3JM Company Inc.

Published Articles by David Balovich

Published in: Creditworthy News
Date: 5/5/99

In this weeks column I would like to discuss the number of accounts a credit/collection representative should be responsible for.

I am often asked this question as I travel around the country presenting collection seminars and was recently reminded of it when I came across this ad for a collection specialist in the Dallas Morning News.

Experienced collector needed for fast growing security company. Must be  Able to make 180 collection calls and achieve four hours of talk time during an eight hour shift.

That is 22.5 calls an hour with no lunch. Less then 3 minutes a call.  Where the four hours of talk time comes into play is beyond me. What is important, I believe, is the perception those outside the field of credit and collections have about our profession.

This ad appeared under the Professions section and yet there is nothing professional in expecting someone to work the second most important asset a company has in the same manner as a telemarketer.

The number of accounts handled by credit/collection personnel should be reasonable so that the accounts who are not paying timely can be called and those who are paying can have their disputes, if any, settled timely so that they do not become delinquent. Ideally, no one credit/collector should have in excess of 500 accounts. In fact, the larger the account then the fewer accounts should be assigned. Major customers tend not to be collection problems because they usually pay on a regular basis. They do, however, require more attention then smaller accounts because deductions are usually greater. If one spends too much time with a major account then smaller accounts tend to become past due but if not attention is paid the major account then disputes become more difficult to reconcile.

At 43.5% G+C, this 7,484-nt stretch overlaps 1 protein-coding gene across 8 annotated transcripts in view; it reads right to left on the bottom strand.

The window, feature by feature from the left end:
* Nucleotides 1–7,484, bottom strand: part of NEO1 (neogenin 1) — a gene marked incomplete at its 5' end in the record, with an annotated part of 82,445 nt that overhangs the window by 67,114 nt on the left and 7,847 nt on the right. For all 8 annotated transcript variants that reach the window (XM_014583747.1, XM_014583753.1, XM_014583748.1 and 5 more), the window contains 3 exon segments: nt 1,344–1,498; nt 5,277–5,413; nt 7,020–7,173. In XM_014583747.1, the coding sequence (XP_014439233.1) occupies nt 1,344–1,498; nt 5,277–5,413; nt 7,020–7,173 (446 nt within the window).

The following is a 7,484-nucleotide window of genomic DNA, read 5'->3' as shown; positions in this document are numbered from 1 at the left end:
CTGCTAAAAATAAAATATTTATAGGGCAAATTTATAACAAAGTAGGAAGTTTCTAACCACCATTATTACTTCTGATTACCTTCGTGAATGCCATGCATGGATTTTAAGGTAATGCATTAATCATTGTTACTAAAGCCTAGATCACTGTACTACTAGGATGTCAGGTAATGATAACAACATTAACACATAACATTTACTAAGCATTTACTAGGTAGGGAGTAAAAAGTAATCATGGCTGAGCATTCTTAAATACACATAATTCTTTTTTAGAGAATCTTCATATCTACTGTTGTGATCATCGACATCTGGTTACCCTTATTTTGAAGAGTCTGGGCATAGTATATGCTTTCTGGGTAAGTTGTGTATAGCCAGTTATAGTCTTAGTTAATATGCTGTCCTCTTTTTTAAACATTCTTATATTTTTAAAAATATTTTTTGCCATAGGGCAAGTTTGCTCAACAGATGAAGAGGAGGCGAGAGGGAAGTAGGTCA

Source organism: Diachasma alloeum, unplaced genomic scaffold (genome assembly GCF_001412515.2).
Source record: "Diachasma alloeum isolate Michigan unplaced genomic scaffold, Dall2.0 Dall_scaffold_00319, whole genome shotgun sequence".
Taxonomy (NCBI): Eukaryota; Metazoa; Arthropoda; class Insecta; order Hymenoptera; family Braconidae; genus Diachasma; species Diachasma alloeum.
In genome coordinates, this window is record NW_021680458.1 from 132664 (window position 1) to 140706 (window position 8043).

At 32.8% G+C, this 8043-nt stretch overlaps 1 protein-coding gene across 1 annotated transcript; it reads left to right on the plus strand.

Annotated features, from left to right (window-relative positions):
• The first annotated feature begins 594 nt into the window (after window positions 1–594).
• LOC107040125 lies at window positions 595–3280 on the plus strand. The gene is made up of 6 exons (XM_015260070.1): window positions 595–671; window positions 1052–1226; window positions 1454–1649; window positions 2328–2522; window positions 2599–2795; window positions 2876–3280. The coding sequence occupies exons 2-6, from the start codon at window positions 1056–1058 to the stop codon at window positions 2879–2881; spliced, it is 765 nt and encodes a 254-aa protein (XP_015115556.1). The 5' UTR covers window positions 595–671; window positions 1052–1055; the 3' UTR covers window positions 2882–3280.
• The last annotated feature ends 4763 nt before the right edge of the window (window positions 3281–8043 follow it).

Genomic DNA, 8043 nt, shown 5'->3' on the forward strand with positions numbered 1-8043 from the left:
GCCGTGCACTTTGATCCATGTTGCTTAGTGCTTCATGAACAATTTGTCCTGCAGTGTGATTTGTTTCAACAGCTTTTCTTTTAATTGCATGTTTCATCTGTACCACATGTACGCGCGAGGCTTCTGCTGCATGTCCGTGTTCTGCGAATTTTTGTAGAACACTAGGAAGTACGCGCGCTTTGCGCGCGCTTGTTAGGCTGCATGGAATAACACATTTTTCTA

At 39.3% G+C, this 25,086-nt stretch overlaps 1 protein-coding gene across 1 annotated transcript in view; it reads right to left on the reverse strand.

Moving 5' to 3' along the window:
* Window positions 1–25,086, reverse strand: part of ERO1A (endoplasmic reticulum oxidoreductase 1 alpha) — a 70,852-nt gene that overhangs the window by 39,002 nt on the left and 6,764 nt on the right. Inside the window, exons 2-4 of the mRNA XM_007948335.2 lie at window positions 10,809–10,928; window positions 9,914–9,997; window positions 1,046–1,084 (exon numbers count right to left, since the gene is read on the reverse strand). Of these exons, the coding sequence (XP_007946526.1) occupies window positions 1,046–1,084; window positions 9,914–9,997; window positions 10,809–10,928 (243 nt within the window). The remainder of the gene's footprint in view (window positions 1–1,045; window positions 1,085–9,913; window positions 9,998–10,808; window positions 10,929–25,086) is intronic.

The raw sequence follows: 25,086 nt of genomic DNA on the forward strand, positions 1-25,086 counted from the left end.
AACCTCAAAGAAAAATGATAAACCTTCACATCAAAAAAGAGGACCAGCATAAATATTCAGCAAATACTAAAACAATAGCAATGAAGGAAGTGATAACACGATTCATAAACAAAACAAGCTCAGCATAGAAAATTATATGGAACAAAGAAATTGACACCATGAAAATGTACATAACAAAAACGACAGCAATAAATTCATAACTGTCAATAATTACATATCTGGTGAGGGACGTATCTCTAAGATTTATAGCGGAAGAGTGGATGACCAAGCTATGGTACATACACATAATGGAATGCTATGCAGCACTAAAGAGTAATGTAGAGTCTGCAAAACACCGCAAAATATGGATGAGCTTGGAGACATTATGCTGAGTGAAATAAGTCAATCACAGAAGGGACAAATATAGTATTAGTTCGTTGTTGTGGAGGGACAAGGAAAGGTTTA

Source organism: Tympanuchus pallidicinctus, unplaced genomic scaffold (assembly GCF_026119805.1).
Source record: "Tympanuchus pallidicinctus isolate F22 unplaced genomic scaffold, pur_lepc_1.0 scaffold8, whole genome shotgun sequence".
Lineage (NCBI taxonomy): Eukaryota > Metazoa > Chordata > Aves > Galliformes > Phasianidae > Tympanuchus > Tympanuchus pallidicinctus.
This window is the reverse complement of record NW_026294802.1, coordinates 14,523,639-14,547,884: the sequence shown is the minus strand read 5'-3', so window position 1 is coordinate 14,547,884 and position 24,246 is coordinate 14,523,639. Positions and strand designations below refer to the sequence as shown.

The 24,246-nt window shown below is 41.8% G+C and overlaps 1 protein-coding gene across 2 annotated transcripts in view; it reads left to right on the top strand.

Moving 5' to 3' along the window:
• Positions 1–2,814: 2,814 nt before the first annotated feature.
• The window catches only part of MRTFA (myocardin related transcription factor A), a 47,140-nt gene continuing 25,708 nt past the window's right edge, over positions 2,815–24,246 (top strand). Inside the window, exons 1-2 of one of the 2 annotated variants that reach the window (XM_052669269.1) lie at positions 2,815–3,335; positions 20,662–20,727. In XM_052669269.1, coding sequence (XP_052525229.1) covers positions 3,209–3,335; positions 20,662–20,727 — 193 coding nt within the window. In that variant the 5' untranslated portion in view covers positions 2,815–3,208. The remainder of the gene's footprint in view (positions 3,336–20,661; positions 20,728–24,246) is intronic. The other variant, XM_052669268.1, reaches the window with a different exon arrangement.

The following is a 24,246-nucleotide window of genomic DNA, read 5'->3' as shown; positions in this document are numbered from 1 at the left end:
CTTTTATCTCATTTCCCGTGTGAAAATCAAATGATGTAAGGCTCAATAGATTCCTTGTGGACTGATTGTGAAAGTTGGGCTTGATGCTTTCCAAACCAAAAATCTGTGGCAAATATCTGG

The average credit/collection representative spends less then 30% of their day on the telephone with the customer either collecting or obtaining information. 70% of their day is spent off the telephone tracking down or researching information provided them by the customer during the collection call.

The average number of work days in a month is 20. 500 divided by 20 is 25 customers a day. The average work day is six and a half hours (even if we spend more hours at the office). That averages out to four customers an hour or fifteen minutes per each customer. I know that sometimes it takes fifteen minutes or more just to make contact with the appropriate party.

What do you think is a reasonable amount of accounts for a credit/collector to handle efficiently? E-mail me at Daveat3JM@AOL.Com I will share your opinions.

I wish you well.

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